Africa’s largest ever Lip Dub Social Media Campaign

I absolutely love the Jessie J Lip Dub from Microbanker involving over 500 women in Uganda, so I contacted them to ask for some more details about the campaign. Here is a detailed insight into the success about the campaign from an interview with Duko Hopman, Director of SYPO.

1. What made you decide to use a Lip Dub as a fundraising idea?
We were looking for a way to show the strength, not the weakness, of the women involved in the project. A fun and positive message instead of images of suffering children. A Lip Dub video seemed like the perfect way to be able to show a lot of the borrowers’ businesses in a fun way, and appeal to a wide audience through social media (given the recent popularity of Lip Dubs). Read this article explains what it is, and why it is important to do this.

2. Is it really the largest Lip Dub in Africa?
We had a long look around Youtube and Google to get some inspiration from other Lip Dubs and to confirm that this would be the largest, and it certainly seems to be! We couldn’t find any that came even close… Although there were some pretty good ones out there.

3. Did you ask the women in Uganda whether you thought it would be a good idea? Did they come up with any ideas?
The ‘loan officers’ in the project – the people that work in the organization to actually give out and collect microcredits – had converations about this idea with many of the borrowers. It was an instant success – hundreds of borrowers immediately signed up to participate. Mostly because it seemed like a good party (which it turned out to be), but also because the idea of showing sponsors what their villages are like, in a high quality video, really appealed to them.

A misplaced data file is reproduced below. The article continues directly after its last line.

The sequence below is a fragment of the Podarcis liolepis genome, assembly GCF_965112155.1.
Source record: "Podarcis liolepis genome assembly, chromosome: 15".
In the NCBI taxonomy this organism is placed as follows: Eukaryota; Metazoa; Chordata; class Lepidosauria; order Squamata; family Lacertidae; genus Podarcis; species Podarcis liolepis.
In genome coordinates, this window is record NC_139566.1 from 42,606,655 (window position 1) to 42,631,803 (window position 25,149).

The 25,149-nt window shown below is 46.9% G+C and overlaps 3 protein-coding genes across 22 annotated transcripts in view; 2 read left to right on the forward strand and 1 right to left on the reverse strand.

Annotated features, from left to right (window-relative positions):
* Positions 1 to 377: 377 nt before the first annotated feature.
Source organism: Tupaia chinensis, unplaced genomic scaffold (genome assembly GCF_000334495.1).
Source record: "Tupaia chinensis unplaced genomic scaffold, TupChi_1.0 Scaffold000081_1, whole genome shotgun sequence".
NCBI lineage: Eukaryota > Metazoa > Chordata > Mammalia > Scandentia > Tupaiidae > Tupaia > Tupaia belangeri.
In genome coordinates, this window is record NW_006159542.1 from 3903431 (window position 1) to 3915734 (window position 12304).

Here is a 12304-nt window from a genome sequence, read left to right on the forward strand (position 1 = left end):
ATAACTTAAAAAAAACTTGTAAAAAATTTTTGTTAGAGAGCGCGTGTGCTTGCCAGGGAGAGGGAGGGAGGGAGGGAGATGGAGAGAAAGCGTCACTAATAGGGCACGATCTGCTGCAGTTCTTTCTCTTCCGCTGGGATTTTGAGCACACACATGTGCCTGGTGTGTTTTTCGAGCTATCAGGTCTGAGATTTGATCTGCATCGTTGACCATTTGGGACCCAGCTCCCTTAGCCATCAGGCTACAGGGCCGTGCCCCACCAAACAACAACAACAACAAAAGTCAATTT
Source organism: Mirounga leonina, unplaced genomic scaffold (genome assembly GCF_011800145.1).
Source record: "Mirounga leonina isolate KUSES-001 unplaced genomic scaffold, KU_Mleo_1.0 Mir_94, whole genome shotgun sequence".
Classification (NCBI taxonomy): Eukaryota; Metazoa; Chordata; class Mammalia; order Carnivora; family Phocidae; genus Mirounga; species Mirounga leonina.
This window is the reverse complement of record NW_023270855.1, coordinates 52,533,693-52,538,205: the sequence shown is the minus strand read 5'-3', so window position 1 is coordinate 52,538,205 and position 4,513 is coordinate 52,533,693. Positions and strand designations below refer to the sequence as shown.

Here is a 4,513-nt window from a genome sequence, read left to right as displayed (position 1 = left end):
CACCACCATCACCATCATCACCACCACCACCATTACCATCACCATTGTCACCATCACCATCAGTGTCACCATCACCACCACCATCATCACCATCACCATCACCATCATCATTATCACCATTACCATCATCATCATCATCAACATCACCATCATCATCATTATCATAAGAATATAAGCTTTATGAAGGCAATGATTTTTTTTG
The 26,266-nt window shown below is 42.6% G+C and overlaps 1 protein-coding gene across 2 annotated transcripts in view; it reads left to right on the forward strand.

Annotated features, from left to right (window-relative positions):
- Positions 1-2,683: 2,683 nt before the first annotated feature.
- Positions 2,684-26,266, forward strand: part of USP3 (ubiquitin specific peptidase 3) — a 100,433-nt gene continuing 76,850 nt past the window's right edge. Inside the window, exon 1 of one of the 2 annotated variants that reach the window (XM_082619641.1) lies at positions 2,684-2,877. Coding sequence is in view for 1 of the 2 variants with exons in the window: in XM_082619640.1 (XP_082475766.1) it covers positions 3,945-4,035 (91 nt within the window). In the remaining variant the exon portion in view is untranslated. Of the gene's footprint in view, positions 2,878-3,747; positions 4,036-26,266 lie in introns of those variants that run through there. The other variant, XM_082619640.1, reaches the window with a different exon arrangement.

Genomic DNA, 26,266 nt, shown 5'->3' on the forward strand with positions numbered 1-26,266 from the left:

We always try to be the opposite of patronizing with our borrowers – they pay for a product, and they know they’re paying for it. They are very vocal about raising improvement ideas or demanding changes in, for instance, logistics of the repayments. We treat them as clients, and they treat us as a company from which they buy a product. It is however a product that they value very much, and that they certainly do not want to lose. This means that most of them really appreciated the opportunity to contribute to this fundraising effort, which would guarantee continuity of the project.

4. Tell me about the challenges of filming 500 people? Why did you choose to film so many? What were the language barriers? How long did it take?
It was as much fun as it was stressful. We had a camera team of three (director, camera woman and choreographer), and eight local and Dutch volunteers. Still it was chaos for most of the week. Cows running through the set, pigs that wouldn’t stop screaming, children running the wrong way and of course some very challenging lyrics. We had four recording days, which could last as long as eight hours in the burning heat. We asked a couple of ‘chapati’ (local pancakes) and other food stands to set up shop in the middle of the set so that everybody could constantly get food and drinks. Towards the end of the afternoon many of the women started complaining that they had to go home to make dinner for their families. But by the time we were done everyone would be so excited that no one ended up leaving and we would all stick around and dance – why waste the perfectly good sounds systems we had installed? I think the excellent director, a Dutch guy called Ivan Mikulic, aged at least ten years in those four days, but it was well worth it.